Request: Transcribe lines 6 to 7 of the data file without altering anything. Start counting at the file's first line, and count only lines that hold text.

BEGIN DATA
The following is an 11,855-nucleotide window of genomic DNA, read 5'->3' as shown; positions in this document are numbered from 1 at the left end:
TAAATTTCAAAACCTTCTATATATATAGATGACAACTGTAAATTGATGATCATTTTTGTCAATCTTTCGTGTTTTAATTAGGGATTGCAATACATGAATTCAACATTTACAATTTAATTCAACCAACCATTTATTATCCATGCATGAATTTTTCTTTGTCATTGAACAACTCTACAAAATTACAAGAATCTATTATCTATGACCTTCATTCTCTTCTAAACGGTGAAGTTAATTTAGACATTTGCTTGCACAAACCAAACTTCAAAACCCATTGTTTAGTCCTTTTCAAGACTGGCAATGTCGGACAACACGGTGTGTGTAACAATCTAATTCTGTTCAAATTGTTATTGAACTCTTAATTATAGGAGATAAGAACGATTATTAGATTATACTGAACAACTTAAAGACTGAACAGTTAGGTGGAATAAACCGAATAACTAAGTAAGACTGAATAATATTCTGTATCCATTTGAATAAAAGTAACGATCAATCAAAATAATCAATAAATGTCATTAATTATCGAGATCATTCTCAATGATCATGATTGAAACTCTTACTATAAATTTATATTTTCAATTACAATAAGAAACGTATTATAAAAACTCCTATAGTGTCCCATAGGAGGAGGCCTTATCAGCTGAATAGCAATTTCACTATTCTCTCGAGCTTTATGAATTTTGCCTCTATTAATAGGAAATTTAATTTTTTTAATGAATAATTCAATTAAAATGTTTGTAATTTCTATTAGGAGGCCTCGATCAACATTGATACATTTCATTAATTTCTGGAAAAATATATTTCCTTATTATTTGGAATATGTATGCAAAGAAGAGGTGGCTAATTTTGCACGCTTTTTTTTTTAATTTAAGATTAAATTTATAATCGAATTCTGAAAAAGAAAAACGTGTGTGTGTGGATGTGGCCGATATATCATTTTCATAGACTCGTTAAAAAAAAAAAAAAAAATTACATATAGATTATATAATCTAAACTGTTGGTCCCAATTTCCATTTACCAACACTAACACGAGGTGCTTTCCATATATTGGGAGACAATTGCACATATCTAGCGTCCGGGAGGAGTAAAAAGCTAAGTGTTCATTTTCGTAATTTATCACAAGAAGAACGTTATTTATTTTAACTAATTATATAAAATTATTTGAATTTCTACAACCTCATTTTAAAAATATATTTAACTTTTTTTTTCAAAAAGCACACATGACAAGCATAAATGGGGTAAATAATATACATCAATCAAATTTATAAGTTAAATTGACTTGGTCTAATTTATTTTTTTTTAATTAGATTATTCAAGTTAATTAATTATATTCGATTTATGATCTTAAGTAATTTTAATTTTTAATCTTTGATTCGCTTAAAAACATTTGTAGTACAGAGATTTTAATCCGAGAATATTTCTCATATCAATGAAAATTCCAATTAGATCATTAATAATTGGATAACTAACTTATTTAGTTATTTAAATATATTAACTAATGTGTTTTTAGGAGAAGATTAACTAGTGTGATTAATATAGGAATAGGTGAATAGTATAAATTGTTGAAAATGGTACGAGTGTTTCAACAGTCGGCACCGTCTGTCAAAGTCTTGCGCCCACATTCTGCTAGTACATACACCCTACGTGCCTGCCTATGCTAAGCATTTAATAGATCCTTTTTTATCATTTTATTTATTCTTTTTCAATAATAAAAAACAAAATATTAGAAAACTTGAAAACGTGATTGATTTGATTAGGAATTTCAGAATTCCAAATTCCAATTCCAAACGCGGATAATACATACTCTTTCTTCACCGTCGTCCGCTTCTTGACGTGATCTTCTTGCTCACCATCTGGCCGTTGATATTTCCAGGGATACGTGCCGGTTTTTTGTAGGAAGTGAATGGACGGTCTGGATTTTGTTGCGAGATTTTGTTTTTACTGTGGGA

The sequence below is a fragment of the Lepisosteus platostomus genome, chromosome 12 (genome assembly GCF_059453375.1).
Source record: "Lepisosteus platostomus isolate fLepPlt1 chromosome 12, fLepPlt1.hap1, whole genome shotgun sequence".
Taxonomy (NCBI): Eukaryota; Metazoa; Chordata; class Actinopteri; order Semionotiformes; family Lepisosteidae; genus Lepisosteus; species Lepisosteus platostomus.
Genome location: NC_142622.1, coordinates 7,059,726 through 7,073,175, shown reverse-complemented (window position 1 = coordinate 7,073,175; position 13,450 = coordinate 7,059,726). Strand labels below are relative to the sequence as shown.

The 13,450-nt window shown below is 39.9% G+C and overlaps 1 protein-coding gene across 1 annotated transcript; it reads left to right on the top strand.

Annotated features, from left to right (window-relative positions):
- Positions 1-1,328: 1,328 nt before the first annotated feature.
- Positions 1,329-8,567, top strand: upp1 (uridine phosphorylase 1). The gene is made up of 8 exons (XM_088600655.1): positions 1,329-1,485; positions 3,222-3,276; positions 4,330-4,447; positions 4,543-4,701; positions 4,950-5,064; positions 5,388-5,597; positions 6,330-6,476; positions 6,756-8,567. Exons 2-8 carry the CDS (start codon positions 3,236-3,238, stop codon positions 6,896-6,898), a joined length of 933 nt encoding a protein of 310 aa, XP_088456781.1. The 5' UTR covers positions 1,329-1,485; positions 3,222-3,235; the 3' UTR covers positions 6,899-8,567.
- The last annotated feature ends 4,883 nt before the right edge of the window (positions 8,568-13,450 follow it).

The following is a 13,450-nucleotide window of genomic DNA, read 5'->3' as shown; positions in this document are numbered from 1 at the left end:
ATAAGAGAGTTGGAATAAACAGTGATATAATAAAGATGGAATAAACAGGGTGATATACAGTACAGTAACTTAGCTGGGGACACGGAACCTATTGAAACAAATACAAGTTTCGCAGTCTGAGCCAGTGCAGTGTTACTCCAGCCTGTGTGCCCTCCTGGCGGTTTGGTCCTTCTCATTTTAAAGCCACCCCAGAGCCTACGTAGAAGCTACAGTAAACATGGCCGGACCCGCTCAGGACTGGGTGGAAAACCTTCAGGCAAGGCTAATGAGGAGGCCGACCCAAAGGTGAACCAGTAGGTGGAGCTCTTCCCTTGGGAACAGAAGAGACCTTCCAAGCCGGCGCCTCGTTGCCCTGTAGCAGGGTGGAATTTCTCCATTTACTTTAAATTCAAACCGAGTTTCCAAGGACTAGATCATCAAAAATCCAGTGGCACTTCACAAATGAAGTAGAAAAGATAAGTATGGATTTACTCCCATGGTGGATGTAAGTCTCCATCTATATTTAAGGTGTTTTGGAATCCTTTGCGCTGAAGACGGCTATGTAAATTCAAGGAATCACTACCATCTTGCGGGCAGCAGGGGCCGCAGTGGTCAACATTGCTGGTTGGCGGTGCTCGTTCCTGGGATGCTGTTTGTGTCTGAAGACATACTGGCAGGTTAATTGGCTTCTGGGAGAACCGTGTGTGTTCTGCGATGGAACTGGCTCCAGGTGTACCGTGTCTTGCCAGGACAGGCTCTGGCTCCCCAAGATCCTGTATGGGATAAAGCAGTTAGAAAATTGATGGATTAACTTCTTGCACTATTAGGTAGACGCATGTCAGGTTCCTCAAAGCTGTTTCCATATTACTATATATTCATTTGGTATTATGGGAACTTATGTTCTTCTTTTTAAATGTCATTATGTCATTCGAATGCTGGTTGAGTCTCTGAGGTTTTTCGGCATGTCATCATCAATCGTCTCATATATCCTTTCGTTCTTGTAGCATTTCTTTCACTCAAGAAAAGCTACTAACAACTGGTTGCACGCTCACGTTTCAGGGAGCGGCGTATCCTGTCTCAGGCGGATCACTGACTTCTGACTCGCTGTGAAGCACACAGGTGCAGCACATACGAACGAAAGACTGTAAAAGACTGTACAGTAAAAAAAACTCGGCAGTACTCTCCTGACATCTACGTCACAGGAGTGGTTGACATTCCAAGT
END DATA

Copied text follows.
Genome location: NC_142622.1, coordinates 7,059,726 through 7,073,175, shown reverse-complemented (window position 1 = coordinate 7,073,175; position 13,450 = coordinate 7,059,726). Strand labels below are relative to the sequence as shown.

The 13,450-nt window shown below is 39.9% G+C and overlaps 1 protein-coding gene across 1 annotated transcript; it reads left to right on the top strand.